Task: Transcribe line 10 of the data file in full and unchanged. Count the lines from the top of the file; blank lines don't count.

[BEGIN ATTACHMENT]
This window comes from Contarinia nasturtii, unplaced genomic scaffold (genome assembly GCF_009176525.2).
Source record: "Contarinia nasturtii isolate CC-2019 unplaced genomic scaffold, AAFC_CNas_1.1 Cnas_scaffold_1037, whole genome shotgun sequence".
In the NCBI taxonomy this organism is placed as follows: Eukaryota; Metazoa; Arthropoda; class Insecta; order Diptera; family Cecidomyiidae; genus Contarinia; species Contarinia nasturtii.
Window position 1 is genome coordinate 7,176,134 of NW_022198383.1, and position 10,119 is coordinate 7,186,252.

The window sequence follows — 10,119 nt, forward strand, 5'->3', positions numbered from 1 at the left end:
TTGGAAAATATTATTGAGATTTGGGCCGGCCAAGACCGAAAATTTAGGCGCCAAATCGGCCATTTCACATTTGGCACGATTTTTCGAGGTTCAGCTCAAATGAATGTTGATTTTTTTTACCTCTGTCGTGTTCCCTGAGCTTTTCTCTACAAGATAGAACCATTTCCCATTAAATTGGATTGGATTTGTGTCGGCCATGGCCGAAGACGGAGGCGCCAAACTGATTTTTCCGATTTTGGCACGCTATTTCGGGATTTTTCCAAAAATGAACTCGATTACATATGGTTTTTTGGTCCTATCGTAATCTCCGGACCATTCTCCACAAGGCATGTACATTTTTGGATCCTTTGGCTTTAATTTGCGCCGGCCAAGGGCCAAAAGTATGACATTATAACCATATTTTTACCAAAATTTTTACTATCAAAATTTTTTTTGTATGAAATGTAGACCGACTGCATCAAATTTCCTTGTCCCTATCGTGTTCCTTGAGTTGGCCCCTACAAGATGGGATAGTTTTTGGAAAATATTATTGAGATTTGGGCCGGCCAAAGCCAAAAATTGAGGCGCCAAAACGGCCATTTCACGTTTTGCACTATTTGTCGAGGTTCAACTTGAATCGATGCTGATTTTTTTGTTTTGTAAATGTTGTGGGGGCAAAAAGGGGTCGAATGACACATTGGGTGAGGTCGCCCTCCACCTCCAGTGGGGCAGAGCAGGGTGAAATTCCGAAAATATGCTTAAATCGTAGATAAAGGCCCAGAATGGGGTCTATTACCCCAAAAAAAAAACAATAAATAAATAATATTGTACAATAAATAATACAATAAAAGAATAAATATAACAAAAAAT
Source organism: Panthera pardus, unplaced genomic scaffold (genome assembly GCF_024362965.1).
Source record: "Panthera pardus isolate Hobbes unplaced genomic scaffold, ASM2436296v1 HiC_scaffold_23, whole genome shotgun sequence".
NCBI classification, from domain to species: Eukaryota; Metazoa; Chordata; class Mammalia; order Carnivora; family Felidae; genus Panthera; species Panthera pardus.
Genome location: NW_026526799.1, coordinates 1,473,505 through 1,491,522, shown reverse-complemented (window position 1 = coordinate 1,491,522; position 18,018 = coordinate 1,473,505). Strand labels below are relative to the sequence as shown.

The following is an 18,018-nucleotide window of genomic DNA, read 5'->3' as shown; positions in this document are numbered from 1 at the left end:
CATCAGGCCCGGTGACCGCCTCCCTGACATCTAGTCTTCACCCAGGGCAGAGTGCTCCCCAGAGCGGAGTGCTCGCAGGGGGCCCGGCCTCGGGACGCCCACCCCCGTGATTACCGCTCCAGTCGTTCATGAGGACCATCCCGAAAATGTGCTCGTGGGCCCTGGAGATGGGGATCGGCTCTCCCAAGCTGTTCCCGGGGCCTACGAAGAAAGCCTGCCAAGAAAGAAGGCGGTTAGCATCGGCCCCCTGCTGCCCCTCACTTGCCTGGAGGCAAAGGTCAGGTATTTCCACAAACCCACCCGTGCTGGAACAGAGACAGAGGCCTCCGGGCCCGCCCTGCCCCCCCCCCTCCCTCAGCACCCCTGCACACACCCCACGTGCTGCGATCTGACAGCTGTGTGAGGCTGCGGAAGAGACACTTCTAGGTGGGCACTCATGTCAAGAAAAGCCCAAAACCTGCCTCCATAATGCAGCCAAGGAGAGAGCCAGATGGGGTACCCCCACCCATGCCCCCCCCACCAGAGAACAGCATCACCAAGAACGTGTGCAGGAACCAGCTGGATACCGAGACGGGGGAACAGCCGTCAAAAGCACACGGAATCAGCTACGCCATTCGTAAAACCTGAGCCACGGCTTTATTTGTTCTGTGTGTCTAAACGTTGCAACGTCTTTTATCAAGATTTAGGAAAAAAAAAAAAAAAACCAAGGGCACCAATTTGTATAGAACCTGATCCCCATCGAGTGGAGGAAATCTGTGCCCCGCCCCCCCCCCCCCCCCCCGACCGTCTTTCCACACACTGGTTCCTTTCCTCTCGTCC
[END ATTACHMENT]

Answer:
Genome location: NW_026526799.1, coordinates 1,473,505 through 1,491,522, shown reverse-complemented (window position 1 = coordinate 1,491,522; position 18,018 = coordinate 1,473,505). Strand labels below are relative to the sequence as shown.